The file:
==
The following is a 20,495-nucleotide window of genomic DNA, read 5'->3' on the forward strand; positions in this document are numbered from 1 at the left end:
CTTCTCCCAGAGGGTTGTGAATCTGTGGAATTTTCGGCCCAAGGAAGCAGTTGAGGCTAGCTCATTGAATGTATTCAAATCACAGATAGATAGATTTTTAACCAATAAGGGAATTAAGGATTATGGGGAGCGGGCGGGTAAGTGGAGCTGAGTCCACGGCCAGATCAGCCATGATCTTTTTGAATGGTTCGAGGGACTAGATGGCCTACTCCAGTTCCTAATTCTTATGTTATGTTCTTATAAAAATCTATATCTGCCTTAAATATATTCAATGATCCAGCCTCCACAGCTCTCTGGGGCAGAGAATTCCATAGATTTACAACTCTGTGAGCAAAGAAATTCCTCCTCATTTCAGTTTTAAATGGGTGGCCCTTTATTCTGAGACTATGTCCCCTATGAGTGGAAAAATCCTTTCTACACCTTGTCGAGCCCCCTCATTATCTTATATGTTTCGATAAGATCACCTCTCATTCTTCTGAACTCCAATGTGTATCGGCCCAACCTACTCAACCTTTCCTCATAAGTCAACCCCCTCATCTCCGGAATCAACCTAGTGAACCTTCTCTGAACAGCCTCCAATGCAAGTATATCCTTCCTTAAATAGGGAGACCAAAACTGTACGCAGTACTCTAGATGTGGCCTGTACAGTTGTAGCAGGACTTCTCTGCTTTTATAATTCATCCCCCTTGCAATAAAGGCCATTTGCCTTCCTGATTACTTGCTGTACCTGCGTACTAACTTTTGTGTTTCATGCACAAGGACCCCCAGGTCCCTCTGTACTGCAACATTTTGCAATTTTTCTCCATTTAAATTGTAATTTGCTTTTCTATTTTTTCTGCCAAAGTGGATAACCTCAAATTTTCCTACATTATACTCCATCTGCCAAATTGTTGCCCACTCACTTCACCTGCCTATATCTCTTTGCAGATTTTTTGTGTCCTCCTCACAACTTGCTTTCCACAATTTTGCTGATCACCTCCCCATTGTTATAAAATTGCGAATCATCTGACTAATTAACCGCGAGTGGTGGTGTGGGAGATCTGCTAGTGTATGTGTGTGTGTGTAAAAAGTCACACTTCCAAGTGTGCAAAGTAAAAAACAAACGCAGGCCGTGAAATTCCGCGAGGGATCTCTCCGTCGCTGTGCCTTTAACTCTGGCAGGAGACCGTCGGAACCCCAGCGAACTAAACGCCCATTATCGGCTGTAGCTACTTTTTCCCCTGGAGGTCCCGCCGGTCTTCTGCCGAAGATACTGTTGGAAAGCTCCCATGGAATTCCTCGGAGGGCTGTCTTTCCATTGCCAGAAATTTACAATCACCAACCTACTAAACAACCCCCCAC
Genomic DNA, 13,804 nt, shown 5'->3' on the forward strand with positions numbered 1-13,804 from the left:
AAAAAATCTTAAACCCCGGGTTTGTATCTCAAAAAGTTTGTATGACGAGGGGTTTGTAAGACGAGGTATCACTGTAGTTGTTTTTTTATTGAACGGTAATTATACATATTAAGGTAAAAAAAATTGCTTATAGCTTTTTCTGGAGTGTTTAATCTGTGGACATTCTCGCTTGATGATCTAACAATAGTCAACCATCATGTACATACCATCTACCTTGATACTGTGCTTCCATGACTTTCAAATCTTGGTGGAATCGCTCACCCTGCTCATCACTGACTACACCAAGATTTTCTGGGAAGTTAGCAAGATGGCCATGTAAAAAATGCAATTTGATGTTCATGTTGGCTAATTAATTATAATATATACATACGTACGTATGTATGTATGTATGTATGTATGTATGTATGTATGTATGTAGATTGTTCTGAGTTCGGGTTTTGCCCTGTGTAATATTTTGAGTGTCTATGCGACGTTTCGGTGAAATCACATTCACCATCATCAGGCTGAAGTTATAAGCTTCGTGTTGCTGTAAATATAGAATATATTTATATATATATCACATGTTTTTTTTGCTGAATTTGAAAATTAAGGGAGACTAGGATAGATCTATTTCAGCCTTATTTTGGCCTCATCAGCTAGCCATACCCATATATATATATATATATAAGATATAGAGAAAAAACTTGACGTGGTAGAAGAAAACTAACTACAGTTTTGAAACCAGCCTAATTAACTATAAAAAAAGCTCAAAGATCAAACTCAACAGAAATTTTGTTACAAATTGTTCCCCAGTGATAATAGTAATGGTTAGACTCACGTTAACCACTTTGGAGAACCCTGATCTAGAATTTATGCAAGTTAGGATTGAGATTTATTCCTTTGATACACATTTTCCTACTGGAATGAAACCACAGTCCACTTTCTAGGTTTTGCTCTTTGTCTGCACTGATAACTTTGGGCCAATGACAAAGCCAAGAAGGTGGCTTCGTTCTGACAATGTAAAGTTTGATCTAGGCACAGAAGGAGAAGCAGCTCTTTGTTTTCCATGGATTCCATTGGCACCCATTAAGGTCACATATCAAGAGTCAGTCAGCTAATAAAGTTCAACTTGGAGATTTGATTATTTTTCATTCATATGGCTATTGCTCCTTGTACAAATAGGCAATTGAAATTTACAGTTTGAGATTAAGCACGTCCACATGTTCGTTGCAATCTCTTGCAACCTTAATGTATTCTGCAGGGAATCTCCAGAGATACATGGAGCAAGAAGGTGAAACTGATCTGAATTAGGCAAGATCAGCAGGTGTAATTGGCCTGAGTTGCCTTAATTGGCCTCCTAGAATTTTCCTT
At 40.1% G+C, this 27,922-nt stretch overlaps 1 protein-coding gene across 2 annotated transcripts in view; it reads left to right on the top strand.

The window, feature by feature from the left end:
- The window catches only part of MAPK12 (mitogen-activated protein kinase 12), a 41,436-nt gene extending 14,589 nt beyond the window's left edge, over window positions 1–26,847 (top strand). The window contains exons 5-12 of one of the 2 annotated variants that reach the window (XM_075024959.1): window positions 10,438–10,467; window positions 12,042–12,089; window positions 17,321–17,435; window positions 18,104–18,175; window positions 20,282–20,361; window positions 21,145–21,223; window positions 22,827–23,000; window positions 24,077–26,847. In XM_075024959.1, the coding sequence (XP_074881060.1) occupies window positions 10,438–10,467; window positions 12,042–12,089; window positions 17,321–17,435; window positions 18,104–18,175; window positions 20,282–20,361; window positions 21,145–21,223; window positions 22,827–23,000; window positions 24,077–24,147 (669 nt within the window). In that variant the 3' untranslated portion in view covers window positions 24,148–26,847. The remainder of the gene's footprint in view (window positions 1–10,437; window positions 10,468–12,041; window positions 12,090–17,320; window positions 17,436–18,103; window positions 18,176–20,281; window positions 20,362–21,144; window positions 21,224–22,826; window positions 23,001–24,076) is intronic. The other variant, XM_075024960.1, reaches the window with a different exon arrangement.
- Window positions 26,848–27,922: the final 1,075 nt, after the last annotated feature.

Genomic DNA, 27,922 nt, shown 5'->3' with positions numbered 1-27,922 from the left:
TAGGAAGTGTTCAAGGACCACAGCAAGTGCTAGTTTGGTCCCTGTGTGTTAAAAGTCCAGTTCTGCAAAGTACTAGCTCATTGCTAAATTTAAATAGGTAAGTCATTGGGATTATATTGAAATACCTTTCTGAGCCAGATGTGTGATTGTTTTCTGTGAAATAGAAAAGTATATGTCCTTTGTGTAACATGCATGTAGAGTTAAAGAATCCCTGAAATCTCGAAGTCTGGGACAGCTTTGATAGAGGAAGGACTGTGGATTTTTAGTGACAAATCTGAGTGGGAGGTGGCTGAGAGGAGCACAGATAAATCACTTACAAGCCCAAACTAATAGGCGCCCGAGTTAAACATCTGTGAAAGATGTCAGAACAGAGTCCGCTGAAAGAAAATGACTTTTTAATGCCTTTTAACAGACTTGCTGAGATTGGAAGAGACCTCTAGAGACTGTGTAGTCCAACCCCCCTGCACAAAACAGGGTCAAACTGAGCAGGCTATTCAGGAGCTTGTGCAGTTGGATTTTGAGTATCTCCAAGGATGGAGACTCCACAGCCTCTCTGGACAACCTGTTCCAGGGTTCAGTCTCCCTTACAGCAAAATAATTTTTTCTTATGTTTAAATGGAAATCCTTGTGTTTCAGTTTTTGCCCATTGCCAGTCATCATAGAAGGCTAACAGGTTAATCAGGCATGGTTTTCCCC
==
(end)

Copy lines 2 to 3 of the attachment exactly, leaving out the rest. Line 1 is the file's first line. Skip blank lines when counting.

CTTCTCCCAGAGGGTTGTGAATCTGTGGAATTTTCGGCCCAAGGAAGCAGTTGAGGCTAGCTCATTGAATGTATTCAAATCACAGATAGATAGATTTTTAACCAATAAGGGAATTAAGGATTATGGGGAGCGGGCGGGTAAGTGGAGCTGAGTCCACGGCCAGATCAGCCATGATCTTTTTGAATGGTTCGAGGGACTAGATGGCCTACTCCAGTTCCTAATTCTTATGTTATGTTCTTATAAAAATCTATATCTGCCTTAAATATATTCAATGATCCAGCCTCCACAGCTCTCTGGGGCAGAGAATTCCATAGATTTACAACTCTGTGAGCAAAGAAATTCCTCCTCATTTCAGTTTTAAATGGGTGGCCCTTTATTCTGAGACTATGTCCCCTATGAGTGGAAAAATCCTTTCTACACCTTGTCGAGCCCCCTCATTATCTTATATGTTTCGATAAGATCACCTCTCATTCTTCTGAACTCCAATGTGTATCGGCCCAACCTACTCAACCTTTCCTCATAAGTCAACCCCCTCATCTCCGGAATCAACCTAGTGAACCTTCTCTGAACAGCCTCCAATGCAAGTATATCCTTCCTTAAATAGGGAGACCAAAACTGTACGCAGTACTCTAGATGTGGCCTGTACAGTTGTAGCAGGACTTCTCTGCTTTTATAATTCATCCCCCTTGCAATAAAGGCCATTTGCCTTCCTGATTACTTGCTGTACCTGCGTACTAACTTTTGTGTTTCATGCACAAGGACCCCCAGGTCCCTCTGTACTGCAACATTTTGCAATTTTTCTCCATTTAAATTGTAATTTGCTTTTCTATTTTTTCTGCCAAAGTGGATAACCTCAAATTTTCCTACATTATACTCCATCTGCCAAATTGTTGCCCACTCACTTCACCTGCCTATATCTCTTTGCAGATTTTTTGTGTCCTCCTCACAACTTGCTTTCCACAATTTTGCTGATCACCTCCCCATTGTTATAAAATTGCGAATCATCTGACTAATTAACCGCGAGTGGTGGTGTGGGAGATCTGCTAGTGTATGTGTGTGTGTGTAAAAAGTCACACTTCCAAGTGTGCAAAGTAAAAAACAAACGCAGGCCGTGAAATTCCGCGAGGGATCTCTCCGTCGCTGTGCCTTTAACTCTGGCAGGAGACCGTCGGAACCCCAGCGAACTAAACGCCCATTATCGGCTGTAGCTACTTTTTCCCCTGGAGGTCCCGCCGGTCTTCTGCCGAAGATACTGTTGGAAAGCTCCCATGGAATTCCTCGGAGGGCTGTCTTTCCATTGCCAGAAATTTACAATCACCAACCTACTAAACAACCCCCCAC
Genomic DNA, 13,804 nt, shown 5'->3' on the forward strand with positions numbered 1-13,804 from the left: